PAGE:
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Hello and Welcome!


@inka is right - ... rule #1- don't let them research on their own. Google may have brought you here but somehow it seems to send most prospective partners to the ugliest, scariest places in the ether world :p I'll be attaching some links below for you for future use - Adrial has made some kick-ass handouts and a great e-book that are really useful both for your knowledge and for handing out to prospective partners.


And all the postings about rejection/deal breakers are spot on. Herpes is just one more possible deal breaker in a HUGE list of why someone may choose to not continue seeing you. Some are in our control to change and some are not. It doesn't matter if someone walks away because they can't stand the green nail polish you love, or because you have kids, that you are a Yankees fan, or that you have some disease/deformity/whatever. IT'S JUST A DEAL BREAKER FOR THEM AND IT DOESN'T MEAN ANYTHING ABOUT YOU! It's about them and *their incapacity* to live with something that is a part of you.


Yes - as @dreaming said, I tell people all the time that Herpes is your Wingman. I know it sounds crazy, but it's true. I'll post links below that will help you understand this point of view ;)


And yes ... Rejection SUCKS (I'm dealing with a guy who is unwittingly triggering my abandonment buttons, which isn't exactly the same but it's in the same boat). But remember it's just a FEELING/EMOTION that is an automatic response to not being accepted for who you are.... Again - will post links to help you see this, but the abridged version is that when we lived in caves and were dodging Saber Toothed Tigers and fighting off the tribe in the next hollow, being rejected/abandoned was certain death... so you would do what you had to in order to be accepted and not be thrown out of the group, including following rules and customs that we "modern" people would say are barbaric.... but the FEAR and AUTOMATIC PHYSICAL RESPONSE to that fear is still with us today and is STILL used by groups like the Amish to keep control of their people (aks Shunning).


I know there are worse things and I do feel sometimes grateful for how the hsv has made me so much more open minded and compassionate.


THIS is one of the "side effects" that you don't see listed when you look up Herpes, but it's a very common one that I think is very important for people to hear and understand. That's why Adrial started the Herpes Opportunity website and forum.... because there are MANY good things that can come from having this virus. The key is to being open to them and focusing your attention on THAT and not the fear, shame, and other "stinkin thinkin" as @Adrial calls it that we are soooo good at focusing on as human beings ;)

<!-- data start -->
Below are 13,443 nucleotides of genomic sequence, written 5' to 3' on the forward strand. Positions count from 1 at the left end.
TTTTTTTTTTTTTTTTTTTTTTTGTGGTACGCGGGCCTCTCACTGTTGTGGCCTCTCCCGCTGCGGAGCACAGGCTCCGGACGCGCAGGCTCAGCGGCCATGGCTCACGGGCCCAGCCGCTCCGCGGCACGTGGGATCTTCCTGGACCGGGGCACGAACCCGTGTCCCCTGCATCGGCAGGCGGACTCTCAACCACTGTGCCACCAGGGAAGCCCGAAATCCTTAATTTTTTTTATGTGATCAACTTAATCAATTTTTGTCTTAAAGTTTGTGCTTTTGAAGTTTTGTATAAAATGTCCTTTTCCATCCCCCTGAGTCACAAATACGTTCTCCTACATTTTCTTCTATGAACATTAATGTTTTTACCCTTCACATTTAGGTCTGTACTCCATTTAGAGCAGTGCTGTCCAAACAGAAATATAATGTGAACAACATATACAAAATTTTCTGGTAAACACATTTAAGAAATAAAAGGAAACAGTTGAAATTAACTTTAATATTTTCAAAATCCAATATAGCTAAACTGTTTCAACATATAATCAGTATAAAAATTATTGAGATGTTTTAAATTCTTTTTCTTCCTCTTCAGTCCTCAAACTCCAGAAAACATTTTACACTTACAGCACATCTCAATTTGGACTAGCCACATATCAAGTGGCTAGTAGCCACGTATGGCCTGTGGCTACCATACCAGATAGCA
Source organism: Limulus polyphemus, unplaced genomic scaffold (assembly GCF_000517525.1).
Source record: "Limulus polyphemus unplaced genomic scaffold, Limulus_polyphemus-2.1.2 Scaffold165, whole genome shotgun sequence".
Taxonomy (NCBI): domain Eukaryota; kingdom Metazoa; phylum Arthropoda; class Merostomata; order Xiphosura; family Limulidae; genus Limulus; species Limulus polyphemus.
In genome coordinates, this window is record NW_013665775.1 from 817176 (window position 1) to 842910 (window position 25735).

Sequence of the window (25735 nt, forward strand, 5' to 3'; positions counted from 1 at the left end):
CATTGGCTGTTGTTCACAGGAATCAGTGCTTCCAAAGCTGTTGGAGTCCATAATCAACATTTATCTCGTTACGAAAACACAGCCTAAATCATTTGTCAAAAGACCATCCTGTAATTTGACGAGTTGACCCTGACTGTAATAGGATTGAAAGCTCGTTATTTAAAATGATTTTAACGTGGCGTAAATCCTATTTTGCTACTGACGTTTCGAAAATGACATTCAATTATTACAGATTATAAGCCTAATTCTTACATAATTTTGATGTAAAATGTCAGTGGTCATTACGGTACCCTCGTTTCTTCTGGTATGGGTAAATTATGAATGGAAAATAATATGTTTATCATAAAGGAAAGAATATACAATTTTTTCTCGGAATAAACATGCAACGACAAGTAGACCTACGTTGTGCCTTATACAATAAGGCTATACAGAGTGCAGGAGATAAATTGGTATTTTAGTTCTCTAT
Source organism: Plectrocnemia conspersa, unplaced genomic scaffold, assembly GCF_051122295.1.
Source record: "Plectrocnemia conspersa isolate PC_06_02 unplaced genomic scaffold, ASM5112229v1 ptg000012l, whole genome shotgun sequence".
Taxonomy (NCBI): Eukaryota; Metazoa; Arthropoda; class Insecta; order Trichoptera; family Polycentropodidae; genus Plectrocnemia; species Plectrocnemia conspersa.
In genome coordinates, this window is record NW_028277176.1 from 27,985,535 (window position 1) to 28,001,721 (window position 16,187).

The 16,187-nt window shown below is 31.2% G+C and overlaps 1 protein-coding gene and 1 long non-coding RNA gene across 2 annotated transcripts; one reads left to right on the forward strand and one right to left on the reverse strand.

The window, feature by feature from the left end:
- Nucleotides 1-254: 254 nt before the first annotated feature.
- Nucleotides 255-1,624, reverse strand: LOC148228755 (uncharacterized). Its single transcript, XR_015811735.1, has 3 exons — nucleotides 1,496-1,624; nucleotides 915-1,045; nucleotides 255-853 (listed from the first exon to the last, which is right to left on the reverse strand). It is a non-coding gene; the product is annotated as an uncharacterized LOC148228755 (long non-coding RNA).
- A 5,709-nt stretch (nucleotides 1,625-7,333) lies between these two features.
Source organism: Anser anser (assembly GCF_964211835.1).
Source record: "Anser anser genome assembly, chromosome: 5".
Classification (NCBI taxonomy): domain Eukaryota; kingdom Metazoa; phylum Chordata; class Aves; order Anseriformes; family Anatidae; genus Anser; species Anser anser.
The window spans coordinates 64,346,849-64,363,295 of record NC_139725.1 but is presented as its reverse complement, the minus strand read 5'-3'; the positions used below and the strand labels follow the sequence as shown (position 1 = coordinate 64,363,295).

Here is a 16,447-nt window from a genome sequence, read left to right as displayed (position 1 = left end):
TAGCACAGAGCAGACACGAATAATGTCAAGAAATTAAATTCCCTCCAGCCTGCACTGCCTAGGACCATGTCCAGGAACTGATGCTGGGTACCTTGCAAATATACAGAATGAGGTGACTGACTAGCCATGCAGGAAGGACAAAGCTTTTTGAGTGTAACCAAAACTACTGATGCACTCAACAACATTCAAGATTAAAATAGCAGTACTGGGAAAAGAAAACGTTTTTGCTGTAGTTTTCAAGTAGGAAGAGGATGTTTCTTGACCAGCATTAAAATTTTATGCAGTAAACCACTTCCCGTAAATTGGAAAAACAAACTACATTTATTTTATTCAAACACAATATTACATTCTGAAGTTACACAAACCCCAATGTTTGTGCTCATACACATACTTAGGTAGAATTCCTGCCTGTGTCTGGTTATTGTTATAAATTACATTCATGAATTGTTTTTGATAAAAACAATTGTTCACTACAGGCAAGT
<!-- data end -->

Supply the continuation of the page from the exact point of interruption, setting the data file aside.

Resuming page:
Handouts + disclosure e-book:





http://herpeslife.com/herpes-forum/discussion/3309/successful-herpes-disclosure-but-not-for-the-reasons-you-might-think (Herpes Wingman example Mazedaze818 )





http://herpesopportunity.com/podcasts/Herpes-Opportunity-Never-Rejected.mp3 (adrial)

http://supporttruthanddialog.com/rejection_its-all-about-perspective/ (my blog)



http://herpeslife.com/herpes-forum/discussion/2646/how-herpes-made-me-a-better-person inka



Herpes facts video





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Wow. Thank you so much, everyone. Your kinds words really help so much. I am going to read them over and over again. :) You guys are rock stars, truly. To see others living such authentic and honest lives really touches me, helps and inspires to shake off this silly shame. I am so grateful google did lead me here. I am hoping there will be a Opportunity Weekend soon.... I haven't told my closest girl friends or family. They are asking what happen with "the guy" and I just said it didn't work out. Funny I was just with my dad and step-mom The issue of teen pregnancy came up, and they said there are worse things...like catching a lifelong disease. I sat in silence feeling so tormented inside when they said it. What are your thoughts on sharing this with friends and family? Till now I have been thinking I am the only one who needs to come to terms with it and support myself. Don't like not being completely open about my life but not sure there is a benefit otherwise in sharing, for me or them. Sorry if this sounds silly, I know its just part of the process and interested in hearing your experience with this...